Study UCLA shows same-sex parents also have a lower
home-ownership rate than their straight counterparts
Same-sex parents in Texas have substantially fewer economic resources than their straight counterparts, according to a recently released study.
The study, from the Williams Institute at the University of California-Los Angeles, showed that the average household income for same-sex parents in Texas is $52,927, compared with $67,508 for heterosexual couples with children. Same-sex parents in Texas also have a lower home-ownership rate than their straight counterparts, 50 percent compared to 73 percent, according to the study.
According to Gary Gates, senior research fellow at the Williams Institute and a co-author of the study, there are several possible factors behind the discrepancies, which also have shown up in other states.
For example, a large proportion of same-sex parents are women or nonwhite, two groups that earn less on average. And same-sex parents tend to live in urban areas, where home ownerships rates are lower.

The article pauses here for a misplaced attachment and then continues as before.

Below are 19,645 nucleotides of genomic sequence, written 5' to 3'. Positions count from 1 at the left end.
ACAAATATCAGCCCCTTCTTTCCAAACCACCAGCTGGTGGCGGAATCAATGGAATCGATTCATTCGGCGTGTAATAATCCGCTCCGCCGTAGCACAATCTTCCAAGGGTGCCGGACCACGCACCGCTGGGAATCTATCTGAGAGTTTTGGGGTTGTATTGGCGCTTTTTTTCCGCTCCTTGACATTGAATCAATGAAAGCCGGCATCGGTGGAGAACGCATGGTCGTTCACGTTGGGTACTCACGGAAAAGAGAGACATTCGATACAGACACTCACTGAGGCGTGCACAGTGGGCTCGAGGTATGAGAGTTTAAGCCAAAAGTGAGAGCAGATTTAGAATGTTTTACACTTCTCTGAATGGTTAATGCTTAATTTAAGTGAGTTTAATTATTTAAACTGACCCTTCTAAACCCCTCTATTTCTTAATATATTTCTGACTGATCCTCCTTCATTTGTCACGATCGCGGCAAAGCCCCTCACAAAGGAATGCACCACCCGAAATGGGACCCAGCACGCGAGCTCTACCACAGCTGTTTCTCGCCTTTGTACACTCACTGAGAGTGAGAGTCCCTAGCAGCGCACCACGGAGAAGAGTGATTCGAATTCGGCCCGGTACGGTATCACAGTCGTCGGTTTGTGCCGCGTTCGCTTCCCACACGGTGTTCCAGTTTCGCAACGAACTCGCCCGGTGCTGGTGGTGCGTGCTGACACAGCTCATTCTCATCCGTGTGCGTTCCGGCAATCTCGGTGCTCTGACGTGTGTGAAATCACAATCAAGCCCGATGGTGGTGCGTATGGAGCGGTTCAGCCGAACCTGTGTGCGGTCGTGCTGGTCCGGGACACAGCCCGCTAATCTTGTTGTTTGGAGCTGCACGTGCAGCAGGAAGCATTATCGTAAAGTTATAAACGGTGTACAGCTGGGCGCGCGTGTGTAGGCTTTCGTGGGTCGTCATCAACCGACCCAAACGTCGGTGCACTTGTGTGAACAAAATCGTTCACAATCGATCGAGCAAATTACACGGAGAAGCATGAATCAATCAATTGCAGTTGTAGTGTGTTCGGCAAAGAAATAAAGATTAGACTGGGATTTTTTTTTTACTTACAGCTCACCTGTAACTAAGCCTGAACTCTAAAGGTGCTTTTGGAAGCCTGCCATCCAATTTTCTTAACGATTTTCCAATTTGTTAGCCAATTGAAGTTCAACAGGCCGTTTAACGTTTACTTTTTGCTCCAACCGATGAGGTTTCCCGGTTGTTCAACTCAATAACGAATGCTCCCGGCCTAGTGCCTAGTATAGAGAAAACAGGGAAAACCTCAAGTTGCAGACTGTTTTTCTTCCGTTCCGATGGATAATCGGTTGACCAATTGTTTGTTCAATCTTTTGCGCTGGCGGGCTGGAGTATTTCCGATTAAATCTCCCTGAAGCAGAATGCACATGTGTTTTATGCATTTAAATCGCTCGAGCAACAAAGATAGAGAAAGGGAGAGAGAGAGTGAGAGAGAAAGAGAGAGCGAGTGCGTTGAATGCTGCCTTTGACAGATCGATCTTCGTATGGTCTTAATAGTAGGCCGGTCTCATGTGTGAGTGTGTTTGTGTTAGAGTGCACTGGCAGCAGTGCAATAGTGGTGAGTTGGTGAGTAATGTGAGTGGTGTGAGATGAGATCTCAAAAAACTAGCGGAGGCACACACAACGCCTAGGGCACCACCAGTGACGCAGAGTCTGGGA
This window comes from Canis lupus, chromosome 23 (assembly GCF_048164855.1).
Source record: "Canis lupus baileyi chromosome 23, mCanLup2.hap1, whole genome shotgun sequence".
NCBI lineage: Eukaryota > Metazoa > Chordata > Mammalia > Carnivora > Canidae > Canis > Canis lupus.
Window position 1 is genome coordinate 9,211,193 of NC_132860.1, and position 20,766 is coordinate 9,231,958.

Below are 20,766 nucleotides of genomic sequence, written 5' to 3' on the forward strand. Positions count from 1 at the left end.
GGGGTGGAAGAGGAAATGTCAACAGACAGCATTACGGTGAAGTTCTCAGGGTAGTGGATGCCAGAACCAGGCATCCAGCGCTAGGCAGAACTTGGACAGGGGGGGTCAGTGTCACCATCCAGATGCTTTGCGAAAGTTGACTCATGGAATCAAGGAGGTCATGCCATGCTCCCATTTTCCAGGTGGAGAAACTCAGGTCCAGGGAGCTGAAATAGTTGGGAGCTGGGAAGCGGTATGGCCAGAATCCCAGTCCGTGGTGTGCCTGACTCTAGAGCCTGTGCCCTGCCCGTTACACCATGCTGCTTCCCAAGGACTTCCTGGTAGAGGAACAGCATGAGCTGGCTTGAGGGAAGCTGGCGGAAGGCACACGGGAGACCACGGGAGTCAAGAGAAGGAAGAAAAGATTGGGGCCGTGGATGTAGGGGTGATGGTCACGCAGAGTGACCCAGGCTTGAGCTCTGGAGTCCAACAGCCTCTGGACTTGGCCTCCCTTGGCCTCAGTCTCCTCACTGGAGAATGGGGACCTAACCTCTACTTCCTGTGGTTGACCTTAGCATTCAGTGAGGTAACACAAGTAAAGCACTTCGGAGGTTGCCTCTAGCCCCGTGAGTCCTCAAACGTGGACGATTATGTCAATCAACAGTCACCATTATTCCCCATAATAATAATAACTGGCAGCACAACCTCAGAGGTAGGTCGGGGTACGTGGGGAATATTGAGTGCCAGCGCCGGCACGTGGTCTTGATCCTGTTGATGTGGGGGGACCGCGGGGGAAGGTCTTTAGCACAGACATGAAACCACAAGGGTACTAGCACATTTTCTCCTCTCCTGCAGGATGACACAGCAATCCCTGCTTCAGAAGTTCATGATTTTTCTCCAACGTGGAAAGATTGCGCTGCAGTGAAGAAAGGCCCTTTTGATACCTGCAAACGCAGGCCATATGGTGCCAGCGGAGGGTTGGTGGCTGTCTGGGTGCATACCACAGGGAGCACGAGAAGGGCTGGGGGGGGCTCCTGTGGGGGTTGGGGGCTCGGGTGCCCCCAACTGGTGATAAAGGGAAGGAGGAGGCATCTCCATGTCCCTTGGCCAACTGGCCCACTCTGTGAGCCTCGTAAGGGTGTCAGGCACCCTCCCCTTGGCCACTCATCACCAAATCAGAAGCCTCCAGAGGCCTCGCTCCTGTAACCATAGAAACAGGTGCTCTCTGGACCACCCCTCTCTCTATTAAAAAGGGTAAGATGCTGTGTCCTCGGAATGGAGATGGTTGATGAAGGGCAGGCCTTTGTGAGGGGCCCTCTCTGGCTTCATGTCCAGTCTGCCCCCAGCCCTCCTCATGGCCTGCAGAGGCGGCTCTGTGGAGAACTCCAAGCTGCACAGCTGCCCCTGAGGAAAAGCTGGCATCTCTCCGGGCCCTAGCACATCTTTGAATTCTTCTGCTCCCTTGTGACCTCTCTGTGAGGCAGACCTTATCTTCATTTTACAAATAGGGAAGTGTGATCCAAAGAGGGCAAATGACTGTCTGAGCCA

But another likely factor is that same-sex parents lack the right to marry, which can bring with it tax breaks and other financial advantages such as health insurance benefits and the ability to be legally recognized as a family without costly court proceedings.
“I think what these studies show is you see these disadvantages, and one of the potential ways to even that playing field is marriage, and that’s something that’s not available,” Gates said.
The study found that there were an estimated 49,423 same-sex couples in Texas in 2005, according to a periodic Census update known as the American Community Survey. That was up from 42,912 at the time of the last Census in 2000.
Gates said the increase is at least partly due to the fact that more same-sex couples were willing to identify as such.
To view the complete study, go to www.law.ucla.edu/williamsinstitute/publications/TexasCensusSnapshot.pdf.
This article appeared in the Dallas Voice print edition February 1, 2008